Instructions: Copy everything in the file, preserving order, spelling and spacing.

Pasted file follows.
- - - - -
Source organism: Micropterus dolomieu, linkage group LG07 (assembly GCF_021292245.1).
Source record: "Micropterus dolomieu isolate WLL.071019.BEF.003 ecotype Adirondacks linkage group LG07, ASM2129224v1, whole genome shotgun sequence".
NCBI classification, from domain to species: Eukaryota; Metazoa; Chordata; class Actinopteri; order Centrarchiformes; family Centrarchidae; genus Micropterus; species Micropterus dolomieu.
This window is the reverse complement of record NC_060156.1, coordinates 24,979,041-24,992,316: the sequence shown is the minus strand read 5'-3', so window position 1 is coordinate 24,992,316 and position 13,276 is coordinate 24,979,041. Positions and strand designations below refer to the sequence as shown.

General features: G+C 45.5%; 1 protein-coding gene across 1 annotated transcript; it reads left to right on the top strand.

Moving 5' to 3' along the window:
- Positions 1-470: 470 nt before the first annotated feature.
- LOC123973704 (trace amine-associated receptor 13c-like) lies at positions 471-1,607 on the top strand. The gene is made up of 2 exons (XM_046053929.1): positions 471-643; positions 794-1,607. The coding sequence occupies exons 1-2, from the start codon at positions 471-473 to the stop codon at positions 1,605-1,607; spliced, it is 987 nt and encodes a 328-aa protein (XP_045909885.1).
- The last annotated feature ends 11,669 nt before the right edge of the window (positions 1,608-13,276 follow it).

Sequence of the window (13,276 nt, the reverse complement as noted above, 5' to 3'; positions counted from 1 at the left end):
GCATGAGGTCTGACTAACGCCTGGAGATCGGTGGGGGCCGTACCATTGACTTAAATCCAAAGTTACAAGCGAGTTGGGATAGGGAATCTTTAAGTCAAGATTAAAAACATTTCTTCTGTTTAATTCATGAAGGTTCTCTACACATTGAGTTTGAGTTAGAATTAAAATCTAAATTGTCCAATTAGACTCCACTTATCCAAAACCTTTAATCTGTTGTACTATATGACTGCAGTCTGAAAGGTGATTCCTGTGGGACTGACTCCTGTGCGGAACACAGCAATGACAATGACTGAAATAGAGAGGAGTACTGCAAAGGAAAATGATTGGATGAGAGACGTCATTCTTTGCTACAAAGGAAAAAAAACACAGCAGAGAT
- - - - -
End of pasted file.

Source organism: Micropterus dolomieu, linkage group LG07 (assembly GCF_021292245.1).
Source record: "Micropterus dolomieu isolate WLL.071019.BEF.003 ecotype Adirondacks linkage group LG07, ASM2129224v1, whole genome shotgun sequence".
NCBI classification, from domain to species: Eukaryota; Metazoa; Chordata; class Actinopteri; order Centrarchiformes; family Centrarchidae; genus Micropterus; species Micropterus dolomieu.
This window is the reverse complement of record NC_060156.1, coordinates 24,979,041-24,992,316: the sequence shown is the minus strand read 5'-3', so window position 1 is coordinate 24,992,316 and position 13,276 is coordinate 24,979,041. Positions and strand designations below refer to the sequence as shown.

General features: G+C 45.5%; 1 protein-coding gene across 1 annotated transcript; it reads left to right on the top strand.

Moving 5' to 3' along the window:
- Positions 1-470: 470 nt before the first annotated feature.
- LOC123973704 (trace amine-associated receptor 13c-like) lies at positions 471-1,607 on the top strand. The gene is made up of 2 exons (XM_046053929.1): positions 471-643; positions 794-1,607. The coding sequence occupies exons 1-2, from the start codon at positions 471-473 to the stop codon at positions 1,605-1,607; spliced, it is 987 nt and encodes a 328-aa protein (XP_045909885.1).
- The last annotated feature ends 11,669 nt before the right edge of the window (positions 1,608-13,276 follow it).

Sequence of the window (13,276 nt, the reverse complement as noted above, 5' to 3'; positions counted from 1 at the left end):
GCATGAGGTCTGACTAACGCCTGGAGATCGGTGGGGGCCGTACCATTGACTTAAATCCAAAGTTACAAGCGAGTTGGGATAGGGAATCTTTAAGTCAAGATTAAAAACATTTCTTCTGTTTAATTCATGAAGGTTCTCTACACATTGAGTTTGAGTTAGAATTAAAATCTAAATTGTCCAATTAGACTCCACTTATCCAAAACCTTTAATCTGTTGTACTATATGACTGCAGTCTGAAAGGTGATTCCTGTGGGACTGACTCCTGTGCGGAACACAGCAATGACAATGACTGAAATAGAGAGGAGTACTGCAAAGGAAAATGATTGGATGAGAGACGTCATTCTTTGCTACAAAGGAAAAAAAACACAGCAGAGAT